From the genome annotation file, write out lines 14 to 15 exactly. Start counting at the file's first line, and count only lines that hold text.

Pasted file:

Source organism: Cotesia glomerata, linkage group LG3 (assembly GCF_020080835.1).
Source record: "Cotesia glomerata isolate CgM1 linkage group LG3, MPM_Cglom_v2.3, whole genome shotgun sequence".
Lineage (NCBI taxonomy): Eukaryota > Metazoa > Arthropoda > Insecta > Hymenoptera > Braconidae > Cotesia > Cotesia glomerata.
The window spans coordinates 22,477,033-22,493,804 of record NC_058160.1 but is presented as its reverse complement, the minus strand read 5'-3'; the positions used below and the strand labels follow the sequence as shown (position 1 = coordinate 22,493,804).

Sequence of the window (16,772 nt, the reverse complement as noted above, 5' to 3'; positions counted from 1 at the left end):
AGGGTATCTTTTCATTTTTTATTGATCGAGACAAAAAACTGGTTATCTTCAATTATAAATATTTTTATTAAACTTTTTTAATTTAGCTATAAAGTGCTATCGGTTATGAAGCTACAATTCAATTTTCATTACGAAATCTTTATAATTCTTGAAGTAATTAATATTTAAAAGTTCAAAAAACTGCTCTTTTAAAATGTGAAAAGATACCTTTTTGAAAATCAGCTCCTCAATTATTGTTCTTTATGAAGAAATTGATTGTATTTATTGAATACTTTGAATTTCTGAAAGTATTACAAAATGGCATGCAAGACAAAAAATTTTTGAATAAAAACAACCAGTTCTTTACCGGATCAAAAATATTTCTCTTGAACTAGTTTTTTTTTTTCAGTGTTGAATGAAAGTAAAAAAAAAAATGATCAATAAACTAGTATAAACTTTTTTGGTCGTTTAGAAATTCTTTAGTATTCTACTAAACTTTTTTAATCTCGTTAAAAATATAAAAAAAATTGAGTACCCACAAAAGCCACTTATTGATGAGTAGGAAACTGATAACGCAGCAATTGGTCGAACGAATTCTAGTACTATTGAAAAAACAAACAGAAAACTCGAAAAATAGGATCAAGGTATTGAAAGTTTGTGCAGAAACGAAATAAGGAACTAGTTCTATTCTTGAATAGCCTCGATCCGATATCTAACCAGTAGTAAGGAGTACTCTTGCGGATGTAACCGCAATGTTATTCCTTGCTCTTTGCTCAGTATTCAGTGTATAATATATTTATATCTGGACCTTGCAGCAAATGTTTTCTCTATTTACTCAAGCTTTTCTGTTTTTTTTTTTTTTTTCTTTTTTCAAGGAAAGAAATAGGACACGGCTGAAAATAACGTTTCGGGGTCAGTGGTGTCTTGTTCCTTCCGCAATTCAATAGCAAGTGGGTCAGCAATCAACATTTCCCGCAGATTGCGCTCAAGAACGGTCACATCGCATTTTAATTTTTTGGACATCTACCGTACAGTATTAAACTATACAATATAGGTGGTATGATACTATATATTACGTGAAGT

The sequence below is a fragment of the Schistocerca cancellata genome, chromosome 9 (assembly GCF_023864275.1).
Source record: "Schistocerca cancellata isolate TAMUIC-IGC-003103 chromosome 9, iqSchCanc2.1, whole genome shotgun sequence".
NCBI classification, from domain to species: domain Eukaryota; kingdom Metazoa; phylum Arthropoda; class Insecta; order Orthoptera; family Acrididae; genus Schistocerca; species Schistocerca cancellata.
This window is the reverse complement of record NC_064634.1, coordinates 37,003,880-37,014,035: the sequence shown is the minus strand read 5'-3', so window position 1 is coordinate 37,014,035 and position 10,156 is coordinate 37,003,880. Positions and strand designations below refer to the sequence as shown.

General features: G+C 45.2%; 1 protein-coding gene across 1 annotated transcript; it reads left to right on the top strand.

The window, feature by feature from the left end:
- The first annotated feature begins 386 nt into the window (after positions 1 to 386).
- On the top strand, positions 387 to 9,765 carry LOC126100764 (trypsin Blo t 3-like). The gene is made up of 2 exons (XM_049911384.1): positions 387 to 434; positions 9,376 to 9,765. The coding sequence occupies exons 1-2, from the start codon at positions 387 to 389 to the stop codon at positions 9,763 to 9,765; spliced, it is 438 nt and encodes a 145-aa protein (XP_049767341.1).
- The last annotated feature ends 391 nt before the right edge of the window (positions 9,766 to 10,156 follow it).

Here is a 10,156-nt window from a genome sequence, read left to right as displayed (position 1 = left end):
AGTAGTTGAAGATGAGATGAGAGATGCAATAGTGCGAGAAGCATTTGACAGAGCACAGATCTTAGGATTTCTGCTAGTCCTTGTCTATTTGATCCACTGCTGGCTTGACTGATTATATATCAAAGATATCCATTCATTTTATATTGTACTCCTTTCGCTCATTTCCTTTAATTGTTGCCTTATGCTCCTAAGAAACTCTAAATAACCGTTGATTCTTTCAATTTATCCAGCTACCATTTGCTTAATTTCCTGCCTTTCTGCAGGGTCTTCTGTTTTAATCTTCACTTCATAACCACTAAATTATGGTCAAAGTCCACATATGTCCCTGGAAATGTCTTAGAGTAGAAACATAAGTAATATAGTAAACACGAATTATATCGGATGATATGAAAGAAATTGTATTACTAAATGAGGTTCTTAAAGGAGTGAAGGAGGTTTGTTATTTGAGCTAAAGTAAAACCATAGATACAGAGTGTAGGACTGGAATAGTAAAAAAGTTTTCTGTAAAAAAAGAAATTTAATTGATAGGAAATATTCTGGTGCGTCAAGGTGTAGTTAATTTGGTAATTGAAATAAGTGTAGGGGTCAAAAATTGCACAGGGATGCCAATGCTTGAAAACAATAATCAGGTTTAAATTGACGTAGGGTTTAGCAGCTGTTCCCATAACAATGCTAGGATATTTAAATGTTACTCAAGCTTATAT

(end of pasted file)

- On the top strand, positions 387 to 9,765 carry LOC126100764 (trypsin Blo t 3-like). The gene is made up of 2 exons (XM_049911384.1): positions 387 to 434; positions 9,376 to 9,765. The coding sequence occupies exons 1-2, from the start codon at positions 387 to 389 to the stop codon at positions 9,763 to 9,765; spliced, it is 438 nt and encodes a 145-aa protein (XP_049767341.1).
- The last annotated feature ends 391 nt before the right edge of the window (positions 9,766 to 10,156 follow it).